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Transcript: Zimmer, Spielman and Bradbury Addressed the Media Tuesday

Vikings Head Coach Mike Zimmer

Good morning, good to have you all back. We’ll be doing this a lot I’m sure here in the next five months or whatever it is. It’s good to get the rookies back in here. Good chance for us to slow the pace down. Teach, give them an opportunity to refresh what did in the spring, I thought we finished up good in the spring obviously and just part of the journey that we’re starting out here this morning. Get the vets in here on Thursday and we’ll get going to work.

Q: Is this an opportunity to recall?

A: Some. It’s another chance to teach play calls, alignments, different things like that. Obviously, we went pretty fast in the spring so these guys won’t recall everything, some of them, but once they get in the playbook and start getting to the point where they’re going, ‘Oh yeah, this is how we did this in the spring and this is how we did it.” We’re going to keep moving forward these three days and we’ll go back again after three days so they’ll get back to refresh on the first part.

Q: What did you notice that works with bringing players in early versus not doing it?

A: I felt like a lot of these young players now, they have to play so much sooner than when you have a whole bunch of veteran guys. I think that one year that was the rookie class that didn’t really give us much that year so I figured the more that we can kind of help them with these kind of things, the faster they can get up to speed. They might be able to help us a little bit more.

Q: What kind of changes are you making on defense to help the offense?

A: I would probably in baseball term I’d probably say fastball, fastball, changeup, fastball, fastball, throw a slider in there once in a while—just give the offense a couple different looks that they have to work on and things like that.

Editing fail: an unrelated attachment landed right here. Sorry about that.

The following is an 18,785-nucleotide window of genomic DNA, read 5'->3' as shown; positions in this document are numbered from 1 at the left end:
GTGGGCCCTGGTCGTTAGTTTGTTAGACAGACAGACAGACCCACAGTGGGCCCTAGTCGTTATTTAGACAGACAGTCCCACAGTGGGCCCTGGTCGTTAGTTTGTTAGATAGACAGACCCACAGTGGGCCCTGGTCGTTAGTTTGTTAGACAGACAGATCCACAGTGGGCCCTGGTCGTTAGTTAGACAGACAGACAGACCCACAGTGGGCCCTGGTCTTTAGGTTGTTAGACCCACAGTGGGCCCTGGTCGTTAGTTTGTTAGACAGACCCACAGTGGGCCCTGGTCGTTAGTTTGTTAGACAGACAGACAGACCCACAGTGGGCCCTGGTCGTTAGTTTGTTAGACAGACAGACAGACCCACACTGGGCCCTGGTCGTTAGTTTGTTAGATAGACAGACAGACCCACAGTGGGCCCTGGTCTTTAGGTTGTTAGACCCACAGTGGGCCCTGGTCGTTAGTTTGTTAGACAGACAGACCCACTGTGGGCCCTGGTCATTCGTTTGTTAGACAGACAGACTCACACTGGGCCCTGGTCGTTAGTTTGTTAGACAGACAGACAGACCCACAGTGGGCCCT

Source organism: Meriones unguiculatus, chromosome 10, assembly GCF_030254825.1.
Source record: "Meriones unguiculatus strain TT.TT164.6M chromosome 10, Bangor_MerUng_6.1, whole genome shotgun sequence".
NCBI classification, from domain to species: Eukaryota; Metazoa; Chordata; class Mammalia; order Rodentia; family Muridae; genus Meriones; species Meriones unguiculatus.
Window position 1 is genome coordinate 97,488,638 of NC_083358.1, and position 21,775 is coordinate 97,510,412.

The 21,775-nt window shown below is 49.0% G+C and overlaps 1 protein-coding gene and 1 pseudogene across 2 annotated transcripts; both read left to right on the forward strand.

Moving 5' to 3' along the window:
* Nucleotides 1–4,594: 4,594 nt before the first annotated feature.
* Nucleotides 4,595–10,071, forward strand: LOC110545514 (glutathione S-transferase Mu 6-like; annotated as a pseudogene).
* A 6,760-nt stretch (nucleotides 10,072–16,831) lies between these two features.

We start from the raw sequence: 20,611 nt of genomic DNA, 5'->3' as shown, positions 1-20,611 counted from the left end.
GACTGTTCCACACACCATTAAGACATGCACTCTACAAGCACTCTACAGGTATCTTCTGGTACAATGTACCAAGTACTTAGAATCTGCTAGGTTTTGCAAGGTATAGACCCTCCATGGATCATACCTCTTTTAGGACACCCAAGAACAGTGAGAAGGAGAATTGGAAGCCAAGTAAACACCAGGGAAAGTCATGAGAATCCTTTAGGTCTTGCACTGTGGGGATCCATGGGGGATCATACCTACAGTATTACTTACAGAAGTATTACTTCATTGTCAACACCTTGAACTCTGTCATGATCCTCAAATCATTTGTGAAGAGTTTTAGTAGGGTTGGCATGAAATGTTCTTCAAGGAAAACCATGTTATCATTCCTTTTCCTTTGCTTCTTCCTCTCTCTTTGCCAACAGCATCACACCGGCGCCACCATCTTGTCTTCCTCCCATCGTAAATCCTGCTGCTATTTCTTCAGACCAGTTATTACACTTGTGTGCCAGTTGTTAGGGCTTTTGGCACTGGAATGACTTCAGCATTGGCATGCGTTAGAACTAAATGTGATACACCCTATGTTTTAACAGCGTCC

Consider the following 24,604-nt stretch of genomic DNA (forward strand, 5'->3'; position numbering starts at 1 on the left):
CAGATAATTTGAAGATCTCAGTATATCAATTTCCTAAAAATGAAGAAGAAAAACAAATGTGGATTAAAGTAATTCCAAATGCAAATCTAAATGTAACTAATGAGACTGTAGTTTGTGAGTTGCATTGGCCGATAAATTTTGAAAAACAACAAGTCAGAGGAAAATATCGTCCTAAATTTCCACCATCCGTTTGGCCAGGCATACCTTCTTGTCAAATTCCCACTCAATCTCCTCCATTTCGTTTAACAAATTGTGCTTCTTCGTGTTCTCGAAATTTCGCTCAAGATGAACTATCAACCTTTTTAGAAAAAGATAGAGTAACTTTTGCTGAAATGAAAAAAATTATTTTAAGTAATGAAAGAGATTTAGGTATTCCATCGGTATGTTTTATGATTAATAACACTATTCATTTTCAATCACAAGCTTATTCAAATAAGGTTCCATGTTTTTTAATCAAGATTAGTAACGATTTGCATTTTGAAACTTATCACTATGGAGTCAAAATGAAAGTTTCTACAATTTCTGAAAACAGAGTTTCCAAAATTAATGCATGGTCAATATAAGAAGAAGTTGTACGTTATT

Q: Do you use last year as motivation?

A: We’ve moved on from last year. Every year’s a new year, so it’s time to move on and go from there. We talked about things we need to do better this spring, but now it’s all about moving forward, where we have to go and how we have to approach things to get there.

Q: How involved are you with the churning of the bottom of the roster?

A: Like the guy yesterday, not much. Rick (Spielman) and George Paton, Ryan Monnens, they do a really good job of keeping everything up to date. (Bill) Parcells used to talk about churning the bottom of the roster all the time just like you did. So, I talk to them about our guys and where we need to get more improvement and they’ll bring me guys and talk about maybe this is a guy you should look at and kind of go from there.

Q: Does he know what you’re looking for by now?

A: Yeah, they have a list obviously of guys that are available, talk about the waiver wire every day, go through the waiver wire. I’ll go through the waiver wire and a guy that I might know, I might have looked at before or something like that, then we get together and we talk about those things.

Q: Is that a matter of creating competition?

A: Not so much that, It’s not motivation that way. I wouldn’t put it that way. There’s a lot of guys on the street that have the ability to play in the NFL if they get in the right system, or they might get a different type of coaching or whatever it is. I think it’s just an opportunity. Even when you’re talking about practice squad guys, guys that get a chance to coach them for a little bit of time and see how they respond with and go from there.